While fans of the team were probably most interested in how quarterback Brandon Wimbush looked, Kelly did go into detail about what the offseason has been like after last year’s disappointing 4-8 campaign. While the coach has been known to be a bit defensive when it comes to the team’s struggles, he did open up during a sit-down interview and was transparent in taking the blame for the way 2016 went.

“When you have a losing season, you have to look at yourself first,” Kelly told NBC Sports’ Jac Collinsworth. “I’ve always felt like there isn’t a bad football team but there is bad leadership and I don’t think I provided the kind of leadership (last year). It starts with yourself.”

Kelly goes on to discuss the significant changes to the Irish coaching staff, how this team is very much a work in progress and how Wimbush is handling taking over as the starting signal-caller.

The Gold team ended up winning the spring game 27-14 over the Blue team behind a strong defensive performance. If Saturday’s outing was any indication, Notre Dame should be much improved this upcoming season and that seems to start from the top on down.

SEC commissioner confirms graduate transfer rule changes will be discussed at spring meetings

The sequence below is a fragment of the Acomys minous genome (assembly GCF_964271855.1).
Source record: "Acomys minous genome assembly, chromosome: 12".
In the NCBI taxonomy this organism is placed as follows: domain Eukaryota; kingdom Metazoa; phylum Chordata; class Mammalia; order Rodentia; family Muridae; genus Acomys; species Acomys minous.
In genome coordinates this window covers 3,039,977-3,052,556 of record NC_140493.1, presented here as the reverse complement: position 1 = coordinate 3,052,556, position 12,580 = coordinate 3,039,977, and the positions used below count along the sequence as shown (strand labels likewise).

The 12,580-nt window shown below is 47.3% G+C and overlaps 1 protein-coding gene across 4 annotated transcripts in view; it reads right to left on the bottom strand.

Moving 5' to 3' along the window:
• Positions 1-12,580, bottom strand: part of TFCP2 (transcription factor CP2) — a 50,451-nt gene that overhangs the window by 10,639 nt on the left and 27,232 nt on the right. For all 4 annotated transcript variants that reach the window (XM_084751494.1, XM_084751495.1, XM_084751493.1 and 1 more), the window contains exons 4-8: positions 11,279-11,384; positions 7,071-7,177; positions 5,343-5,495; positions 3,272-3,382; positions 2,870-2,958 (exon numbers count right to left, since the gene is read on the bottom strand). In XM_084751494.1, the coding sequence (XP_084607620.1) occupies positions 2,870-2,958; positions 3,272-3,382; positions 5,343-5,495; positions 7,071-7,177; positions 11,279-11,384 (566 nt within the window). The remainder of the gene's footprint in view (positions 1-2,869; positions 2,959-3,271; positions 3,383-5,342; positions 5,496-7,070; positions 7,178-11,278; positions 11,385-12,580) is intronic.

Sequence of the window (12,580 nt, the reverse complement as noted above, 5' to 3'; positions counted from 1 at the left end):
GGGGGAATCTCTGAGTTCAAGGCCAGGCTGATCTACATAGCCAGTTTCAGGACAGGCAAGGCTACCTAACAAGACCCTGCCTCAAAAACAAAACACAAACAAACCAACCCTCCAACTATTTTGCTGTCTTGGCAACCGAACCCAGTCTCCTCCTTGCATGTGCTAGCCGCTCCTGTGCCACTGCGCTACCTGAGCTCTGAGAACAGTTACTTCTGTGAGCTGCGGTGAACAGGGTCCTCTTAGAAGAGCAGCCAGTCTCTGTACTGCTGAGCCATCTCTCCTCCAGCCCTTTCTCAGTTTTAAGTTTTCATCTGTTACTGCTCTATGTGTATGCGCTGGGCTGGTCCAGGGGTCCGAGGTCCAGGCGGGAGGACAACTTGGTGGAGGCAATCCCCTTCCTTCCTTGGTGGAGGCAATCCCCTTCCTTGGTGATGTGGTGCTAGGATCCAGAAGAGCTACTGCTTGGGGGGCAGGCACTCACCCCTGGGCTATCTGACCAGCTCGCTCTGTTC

Getty Images
2 Comments

We’re still over a month away from the SEC’s annual spring meetings down in Destin, Fla. but one item we might be able to confirm is on the agenda will be the graduate transfer rules for the conference.

It’s a hot topic around the league and particularly so at Florida, which is in the mix to land Notre Dame graduate transfer Malik Zaire but can’t officially take him due to restrictions from the conference office.

That may change however, as SEC commissioner Greg Sankey confirmed in a radio interview on Friday with ESPN Gainesville.

“It will come up,” Sankey said, according to SECCountry.com. “I do think we need to look where we’ve been restrictive in the past because of the absence of national rules and look at reducing some of those restrictions. I’m one who would position it as interest in freeing things up without just removing every restraint, because I think the restraints have been healthy for us.”

At the heart of the issue is a rule that limits schools from taking additional graduate transfers if previous graduate transfers failed to meet academic requirements after enrolling. The move was designed to prevent a number of situations where players would transfer over just to play and not really go through coursework at their new school.

Other NCAA conferences have failed to follow the SEC’s lead in this area however and now the league is being put at a bit of a disadvantage on the graduate transfer market. This is particularly an issue with the Gators this offseason but it seems as though there will be quite the discussion down in Destin among athletic directors and head coaches about changing the rules to be on more of a level playing field with other conferences on this front.